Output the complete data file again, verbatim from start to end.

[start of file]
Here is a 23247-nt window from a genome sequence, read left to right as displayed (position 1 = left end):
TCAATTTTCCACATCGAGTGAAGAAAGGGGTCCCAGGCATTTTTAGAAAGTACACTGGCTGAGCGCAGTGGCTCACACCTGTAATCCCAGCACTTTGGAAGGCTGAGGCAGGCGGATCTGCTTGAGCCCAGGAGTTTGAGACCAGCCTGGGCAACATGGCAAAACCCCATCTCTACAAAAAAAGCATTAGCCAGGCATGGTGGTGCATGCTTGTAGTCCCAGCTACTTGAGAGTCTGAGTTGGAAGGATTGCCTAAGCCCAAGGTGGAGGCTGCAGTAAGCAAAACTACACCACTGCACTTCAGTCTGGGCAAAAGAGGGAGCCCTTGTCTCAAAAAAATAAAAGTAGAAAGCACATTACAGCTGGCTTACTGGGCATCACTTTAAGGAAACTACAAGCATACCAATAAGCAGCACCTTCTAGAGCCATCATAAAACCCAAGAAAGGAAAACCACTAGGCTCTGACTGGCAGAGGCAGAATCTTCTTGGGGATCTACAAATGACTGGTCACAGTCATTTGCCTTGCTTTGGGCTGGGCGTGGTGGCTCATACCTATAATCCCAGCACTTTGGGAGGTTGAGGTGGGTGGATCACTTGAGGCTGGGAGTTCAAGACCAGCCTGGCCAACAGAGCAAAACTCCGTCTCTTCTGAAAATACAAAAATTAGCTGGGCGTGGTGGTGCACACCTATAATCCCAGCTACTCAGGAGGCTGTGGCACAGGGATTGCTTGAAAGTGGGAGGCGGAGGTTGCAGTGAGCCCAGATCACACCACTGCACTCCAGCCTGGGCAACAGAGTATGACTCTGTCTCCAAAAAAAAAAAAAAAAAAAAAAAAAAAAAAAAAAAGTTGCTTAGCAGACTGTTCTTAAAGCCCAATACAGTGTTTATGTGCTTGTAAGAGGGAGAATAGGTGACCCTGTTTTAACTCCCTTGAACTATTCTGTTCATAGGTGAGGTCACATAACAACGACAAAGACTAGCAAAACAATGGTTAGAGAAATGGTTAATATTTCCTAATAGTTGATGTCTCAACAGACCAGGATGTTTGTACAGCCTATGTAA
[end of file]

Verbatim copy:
Here is a 23247-nt window from a genome sequence, read left to right as displayed (position 1 = left end):
TCAATTTTCCACATCGAGTGAAGAAAGGGGTCCCAGGCATTTTTAGAAAGTACACTGGCTGAGCGCAGTGGCTCACACCTGTAATCCCAGCACTTTGGAAGGCTGAGGCAGGCGGATCTGCTTGAGCCCAGGAGTTTGAGACCAGCCTGGGCAACATGGCAAAACCCCATCTCTACAAAAAAAGCATTAGCCAGGCATGGTGGTGCATGCTTGTAGTCCCAGCTACTTGAGAGTCTGAGTTGGAAGGATTGCCTAAGCCCAAGGTGGAGGCTGCAGTAAGCAAAACTACACCACTGCACTTCAGTCTGGGCAAAAGAGGGAGCCCTTGTCTCAAAAAAATAAAAGTAGAAAGCACATTACAGCTGGCTTACTGGGCATCACTTTAAGGAAACTACAAGCATACCAATAAGCAGCACCTTCTAGAGCCATCATAAAACCCAAGAAAGGAAAACCACTAGGCTCTGACTGGCAGAGGCAGAATCTTCTTGGGGATCTACAAATGACTGGTCACAGTCATTTGCCTTGCTTTGGGCTGGGCGTGGTGGCTCATACCTATAATCCCAGCACTTTGGGAGGTTGAGGTGGGTGGATCACTTGAGGCTGGGAGTTCAAGACCAGCCTGGCCAACAGAGCAAAACTCCGTCTCTTCTGAAAATACAAAAATTAGCTGGGCGTGGTGGTGCACACCTATAATCCCAGCTACTCAGGAGGCTGTGGCACAGGGATTGCTTGAAAGTGGGAGGCGGAGGTTGCAGTGAGCCCAGATCACACCACTGCACTCCAGCCTGGGCAACAGAGTATGACTCTGTCTCCAAAAAAAAAAAAAAAAAAAAAAAAAAAAAAAAAAAGTTGCTTAGCAGACTGTTCTTAAAGCCCAATACAGTGTTTATGTGCTTGTAAGAGGGAGAATAGGTGACCCTGTTTTAACTCCCTTGAACTATTCTGTTCATAGGTGAGGTCACATAACAACGACAAAGACTAGCAAAACAATGGTTAGAGAAATGGTTAATATTTCCTAATAGTTGATGTCTCAACAGACCAGGATGTTTGTACAGCCTATGTAA